In another black eye for the financial industry, U.S., British and Swiss regulators on Wednesday fined JPMorgan Chase & Co., Citigroup, Bank of America Corp. and three other global banks a total of about $4.3 billion to settle investigations into attempted manipulation of foreign exchange rates.
The fines, including the largest ever issued by Britain’s Financial Conduct Authority, are the latest multibillion-dollar hit to the industry in the wake of alleged misconduct in the 2008 financial crisis and attempts to rig major international markets.
“The setting of a benchmark rate is not simply another opportunity for banks to earn a profit,” said Aitan Goelman, director of enforcement at the U.S. Commodity Futures Trading Commission.
“Countless individuals and companies around the world rely on these rates to settle financial contracts, and this reliance is premised on faith in the fundamental integrity of these benchmarks,” he said.
“The market only works if people have confidence that the process of setting these benchmarks is fair, not corrupted by manipulation by some of the biggest banks in the world,” Goelman said.
The CFTC settlement included a total of $1.48 billion in fines: $310 million each for JPMorgan Chase Bank and Citibank; $290 million each for the Royal Bank of Scotland and UBS; and $275 million for HSBC Bank.
British regulators hit the five firms with a combined $1.7 billion in fines, and the Swiss Financial Market Supervisory Authority levied a $138 million fine against UBS.
Several hours after those fines were announced, the U.S. Office of the Comptroller of the Currency said it fined JPMorgan and Citibank $350 million each and also fined Bank of America $250 million for “unsafe or unsound practices” related to their foreign-exchange businesses.
The settlements end investigation into attempted manipulation of benchmark foreign-exchange rates to benefit the positions of traders at the banks, regulators said.
Citigroup said Wednesday it had “acted quickly upon becoming aware of issues in our foreign exchange business” and has changed its systems and monitoring “to better guard against improper behavior.”
Barclays, another global bank under investigation in the foreign-exchange probe, declined to take part in the settlement. Britain’s Financial Conduct Authority said it was continuing to investigate the bank.
About $5.3 trillion changes hands each day in the foreign-exchange market, one of the world’s largest, with about 40 percent of the trades taking place in London, the agency said.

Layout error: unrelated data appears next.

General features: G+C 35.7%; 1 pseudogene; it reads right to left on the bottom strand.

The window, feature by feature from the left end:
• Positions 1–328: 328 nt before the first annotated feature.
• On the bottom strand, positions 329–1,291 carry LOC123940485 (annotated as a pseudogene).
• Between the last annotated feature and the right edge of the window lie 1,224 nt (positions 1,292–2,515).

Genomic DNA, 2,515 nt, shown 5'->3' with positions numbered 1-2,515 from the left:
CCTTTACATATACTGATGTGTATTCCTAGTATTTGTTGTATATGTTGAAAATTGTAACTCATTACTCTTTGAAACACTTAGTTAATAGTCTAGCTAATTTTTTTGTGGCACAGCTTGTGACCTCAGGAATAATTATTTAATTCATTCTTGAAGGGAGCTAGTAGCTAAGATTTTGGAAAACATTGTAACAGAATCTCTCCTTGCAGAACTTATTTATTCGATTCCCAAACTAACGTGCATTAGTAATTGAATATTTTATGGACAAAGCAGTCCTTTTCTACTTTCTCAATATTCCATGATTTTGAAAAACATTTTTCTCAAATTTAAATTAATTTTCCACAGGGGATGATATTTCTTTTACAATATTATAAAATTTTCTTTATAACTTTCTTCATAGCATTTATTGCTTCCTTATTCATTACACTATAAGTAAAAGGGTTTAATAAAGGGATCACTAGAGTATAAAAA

From Jan. 1, 2008 until Oct. 15, 2013, “ineffective controls at the banks” allowed their traders to put the firms’ financial interests ahead of clients’ in the market, the Financial Conduct Authority said.
The traders shared confidential information about clients’ activities and colluded with traders at other banks to manipulate foreign-exchange rates.
“Traders at different banks formed tightknit groups in which information was shared about client activity, including using code names to identify clients without naming them,” the FCA said. These groups were described as, for example, “‘the players,” “the 3 musketeers,” “1 team, 1 dream,” “a co-operative” and “the A-team,” the agency said.
Some of the manipulation occurred at the same time regulators were investigating possible manipulation of another benchmark, the London interbank offered rate, also known as Libor, which helps set interest rates around the world.
“Firms could have been in no doubt, especially after Libor, that failing to take steps to tackle the consequences of a free-for-all culture on their trading floors was unacceptable,” said Tracey McDermott, the Financial Conduct Authority’s director of enforcement and financial crime.
“If they fail to do so, they will continue to face significant regulatory and reputational costs,” she said.
With the latest action, the CFTC said it has fined banks more than $3.34 billion since 2012 for attempted manipulation of global financial benchmarks.
In a statement released Wednesday, London-based Barclays said:
“Barclays has engaged constructively with its regulators, including the UK Financial Conduct Authority (FCA), and the US Commodity Futures Trading Commission (CFTC), in this round of settlement discussions, and has considered a settlement from these agencies on closely similar terms to those announced this morning.
“However, after discussions with other regulators and authorities, we have concluded that it is in the interests of the company to seek a more general coordinated settlement.
“We will continue to engage with these authorities, including the FCA and CFTC, with the objective of bringing this to resolution in due course.”
A person familiar with the matter said Barclays was holding out because it could not reach an agreement with New York’s Department of Financial Services, headed by Benjamin Lawsky, who had set tougher conditions for a settlement, including a demand to install monitors within the bank.
The New York regulator, which has jurisdiction over foreign banks chartered in New York State, is probing a dozen banks in its foreign-exchange probe, including Deutsche Bank.